Who is the Colorado Criminal Justice Reform Coalition?

Our mission is to reverse the trend of mass incarceration in Colorado. We are a coalition of nearly 7,000 individual members and over 100 faith and community organizations who have united to stop perpetual prison expansion in Colorado through policy and sentence reform.

Our chief areas of interest include drug policy reform, women in prison, racial injustice, the impact of incarceration on children and families, the problems associated with re-entry and stopping the practice of using private prisons in our state.

If you would like to be involved please go to our website and become a member.

Monday, April 18, 2011

Medical pot's potency difficult to pin down for Colorado dispensaries - The Denver Post

Medical pot's potency difficult to pin down for Colorado dispensaries - The Denver Post

When the results came back from the lab, Ean Seeb, an owner of the medical-marijuana dispensary Denver Relief, had every reason to be thrilled.

One of the store's most prized marijuana strains had tested at 29 percent THC — the psychoactive component of marijuana — a result that seemed to confirm the strain's formidable punch.

But, for Seeb, the number also seemed to confirm another hunch: There's something screwy with medical-marijuana potency testing in Colorado.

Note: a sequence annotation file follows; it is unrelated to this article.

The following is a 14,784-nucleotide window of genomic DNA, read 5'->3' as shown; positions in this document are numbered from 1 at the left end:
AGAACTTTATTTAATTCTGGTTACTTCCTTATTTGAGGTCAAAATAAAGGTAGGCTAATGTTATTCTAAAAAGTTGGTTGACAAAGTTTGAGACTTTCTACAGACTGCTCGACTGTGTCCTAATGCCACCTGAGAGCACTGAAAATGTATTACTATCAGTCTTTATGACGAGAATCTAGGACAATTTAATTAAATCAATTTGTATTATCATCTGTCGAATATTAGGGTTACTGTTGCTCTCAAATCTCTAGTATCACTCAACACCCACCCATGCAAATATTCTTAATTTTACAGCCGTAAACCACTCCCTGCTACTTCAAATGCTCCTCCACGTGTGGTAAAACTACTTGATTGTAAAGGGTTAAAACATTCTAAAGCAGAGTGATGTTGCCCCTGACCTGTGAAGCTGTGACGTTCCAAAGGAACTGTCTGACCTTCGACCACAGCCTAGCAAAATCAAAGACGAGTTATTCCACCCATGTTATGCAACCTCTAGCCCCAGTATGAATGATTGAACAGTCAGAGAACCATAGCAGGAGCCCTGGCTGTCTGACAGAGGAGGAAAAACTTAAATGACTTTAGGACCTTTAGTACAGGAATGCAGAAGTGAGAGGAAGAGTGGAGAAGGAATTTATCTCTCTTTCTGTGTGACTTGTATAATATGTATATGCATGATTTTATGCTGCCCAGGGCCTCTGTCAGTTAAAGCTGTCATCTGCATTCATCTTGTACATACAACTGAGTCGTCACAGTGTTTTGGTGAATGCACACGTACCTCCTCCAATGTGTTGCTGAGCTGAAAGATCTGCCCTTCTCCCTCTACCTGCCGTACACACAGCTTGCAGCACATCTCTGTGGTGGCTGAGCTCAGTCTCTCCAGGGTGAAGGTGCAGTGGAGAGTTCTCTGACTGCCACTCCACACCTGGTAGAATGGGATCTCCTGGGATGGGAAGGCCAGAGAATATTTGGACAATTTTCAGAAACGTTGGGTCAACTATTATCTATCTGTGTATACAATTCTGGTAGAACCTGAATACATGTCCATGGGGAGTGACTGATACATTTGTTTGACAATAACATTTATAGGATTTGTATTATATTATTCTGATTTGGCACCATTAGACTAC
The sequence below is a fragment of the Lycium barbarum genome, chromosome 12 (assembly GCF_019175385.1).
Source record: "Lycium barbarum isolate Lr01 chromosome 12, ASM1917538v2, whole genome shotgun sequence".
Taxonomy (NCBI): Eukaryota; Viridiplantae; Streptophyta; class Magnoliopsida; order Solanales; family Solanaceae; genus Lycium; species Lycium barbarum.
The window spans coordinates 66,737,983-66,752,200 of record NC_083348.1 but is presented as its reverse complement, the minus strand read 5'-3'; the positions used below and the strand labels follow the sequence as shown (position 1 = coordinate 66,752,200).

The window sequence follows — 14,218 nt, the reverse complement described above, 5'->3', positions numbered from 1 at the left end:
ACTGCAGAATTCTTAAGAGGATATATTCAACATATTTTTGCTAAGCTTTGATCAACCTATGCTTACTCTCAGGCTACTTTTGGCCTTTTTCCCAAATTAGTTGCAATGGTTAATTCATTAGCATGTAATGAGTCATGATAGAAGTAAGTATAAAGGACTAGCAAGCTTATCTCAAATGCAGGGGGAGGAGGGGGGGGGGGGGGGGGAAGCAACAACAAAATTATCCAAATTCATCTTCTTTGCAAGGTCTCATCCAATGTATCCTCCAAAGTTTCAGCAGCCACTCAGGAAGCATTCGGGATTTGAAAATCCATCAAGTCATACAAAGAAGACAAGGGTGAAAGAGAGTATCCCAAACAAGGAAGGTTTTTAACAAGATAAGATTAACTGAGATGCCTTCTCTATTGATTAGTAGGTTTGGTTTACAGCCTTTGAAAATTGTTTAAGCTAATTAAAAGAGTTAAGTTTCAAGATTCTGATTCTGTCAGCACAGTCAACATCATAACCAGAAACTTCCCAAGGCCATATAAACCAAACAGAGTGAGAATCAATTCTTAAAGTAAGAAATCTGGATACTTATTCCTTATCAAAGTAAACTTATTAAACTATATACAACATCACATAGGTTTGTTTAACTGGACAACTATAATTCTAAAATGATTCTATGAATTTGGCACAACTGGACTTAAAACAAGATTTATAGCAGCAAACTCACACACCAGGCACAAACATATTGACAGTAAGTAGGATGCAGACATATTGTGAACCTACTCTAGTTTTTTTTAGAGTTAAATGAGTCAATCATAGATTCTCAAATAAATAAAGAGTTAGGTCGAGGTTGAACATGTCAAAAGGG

"We have one of the highest tests ever that was performed at one of these labs," Seeb said, "and we don't believe it."

That's because, a year earlier, the same lab had tested a sample of the strain — from a different plant but grown using the same methods — at a more pedestrian 15 percent THC. And tests of the strain at other medical-marijuana testing labs in the state produced results across the map.

In dispensaries around Colorado, questions have emerged about the value of the measurements the labs produce — measurements that have been hailed as key to bringing scientific precision to medical marijuana.

No one — including Seeb — is abandoning the goal of a system that provides detailed analysis of a strain's potency and chemical makeup, which medical-marijuana advocates say will help patients make better-informed decisions. But dispensary owners and patients have begun to note that the current system is less than perfect.

"We're not using the same standards from lab to lab," said Frank Quattrone, the owner of Pure Medical Dispensary in Denver and a supporter of testing.

Different techniques among the state's four labs account for only part of the variations, said Buckie Minor of Full Spectrum Labs, the state's first cannabis-testing lab. Potency can vary within marijuana crops, individual plants and even between subsections of the buds.

What shouldn't change, Minor said, is the ratio of the different chemicals in the plant, which Minor said is most important for patients picking strains.

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